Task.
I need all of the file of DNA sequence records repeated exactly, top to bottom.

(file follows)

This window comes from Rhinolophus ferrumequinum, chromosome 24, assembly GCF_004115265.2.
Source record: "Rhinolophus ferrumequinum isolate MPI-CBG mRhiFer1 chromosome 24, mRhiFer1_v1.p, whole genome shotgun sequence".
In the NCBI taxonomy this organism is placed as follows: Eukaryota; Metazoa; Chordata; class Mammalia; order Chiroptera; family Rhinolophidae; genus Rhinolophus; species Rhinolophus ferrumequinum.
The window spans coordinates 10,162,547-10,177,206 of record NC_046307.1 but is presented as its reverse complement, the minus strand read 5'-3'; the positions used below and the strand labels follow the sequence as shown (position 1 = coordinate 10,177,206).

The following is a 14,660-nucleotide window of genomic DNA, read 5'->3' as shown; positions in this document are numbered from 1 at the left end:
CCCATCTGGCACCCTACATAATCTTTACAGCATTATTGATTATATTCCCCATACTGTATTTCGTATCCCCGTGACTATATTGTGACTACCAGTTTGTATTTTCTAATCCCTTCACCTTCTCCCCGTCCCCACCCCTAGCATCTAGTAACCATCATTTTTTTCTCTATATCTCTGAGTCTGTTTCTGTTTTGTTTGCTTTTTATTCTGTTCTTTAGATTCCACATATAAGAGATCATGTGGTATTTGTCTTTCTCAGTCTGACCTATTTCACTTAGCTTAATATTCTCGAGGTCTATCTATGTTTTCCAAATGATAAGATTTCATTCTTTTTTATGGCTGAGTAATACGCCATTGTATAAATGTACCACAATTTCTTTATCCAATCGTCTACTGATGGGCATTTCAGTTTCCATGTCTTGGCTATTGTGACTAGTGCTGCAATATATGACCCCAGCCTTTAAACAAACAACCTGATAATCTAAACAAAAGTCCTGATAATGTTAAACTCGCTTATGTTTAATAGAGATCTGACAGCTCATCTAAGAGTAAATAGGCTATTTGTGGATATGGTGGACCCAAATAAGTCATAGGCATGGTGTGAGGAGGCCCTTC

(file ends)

This window comes from Rhinolophus ferrumequinum, chromosome 24, assembly GCF_004115265.2.
Source record: "Rhinolophus ferrumequinum isolate MPI-CBG mRhiFer1 chromosome 24, mRhiFer1_v1.p, whole genome shotgun sequence".
In the NCBI taxonomy this organism is placed as follows: Eukaryota; Metazoa; Chordata; class Mammalia; order Chiroptera; family Rhinolophidae; genus Rhinolophus; species Rhinolophus ferrumequinum.
The window spans coordinates 10,162,547-10,177,206 of record NC_046307.1 but is presented as its reverse complement, the minus strand read 5'-3'; the positions used below and the strand labels follow the sequence as shown (position 1 = coordinate 10,177,206).

The following is a 14,660-nucleotide window of genomic DNA, read 5'->3' as shown; positions in this document are numbered from 1 at the left end:
CCCATCTGGCACCCTACATAATCTTTACAGCATTATTGATTATATTCCCCATACTGTATTTCGTATCCCCGTGACTATATTGTGACTACCAGTTTGTATTTTCTAATCCCTTCACCTTCTCCCCGTCCCCACCCCTAGCATCTAGTAACCATCATTTTTTTCTCTATATCTCTGAGTCTGTTTCTGTTTTGTTTGCTTTTTATTCTGTTCTTTAGATTCCACATATAAGAGATCATGTGGTATTTGTCTTTCTCAGTCTGACCTATTTCACTTAGCTTAATATTCTCGAGGTCTATCTATGTTTTCCAAATGATAAGATTTCATTCTTTTTTATGGCTGAGTAATACGCCATTGTATAAATGTACCACAATTTCTTTATCCAATCGTCTACTGATGGGCATTTCAGTTTCCATGTCTTGGCTATTGTGACTAGTGCTGCAATATATGACCCCAGCCTTTAAACAAACAACCTGATAATCTAAACAAAAGTCCTGATAATGTTAAACTCGCTTATGTTTAATAGAGATCTGACAGCTCATCTAAGAGTAAATAGGCTATTTGTGGATATGGTGGACCCAAATAAGTCATAGGCATGGTGTGAGGAGGCCCTTC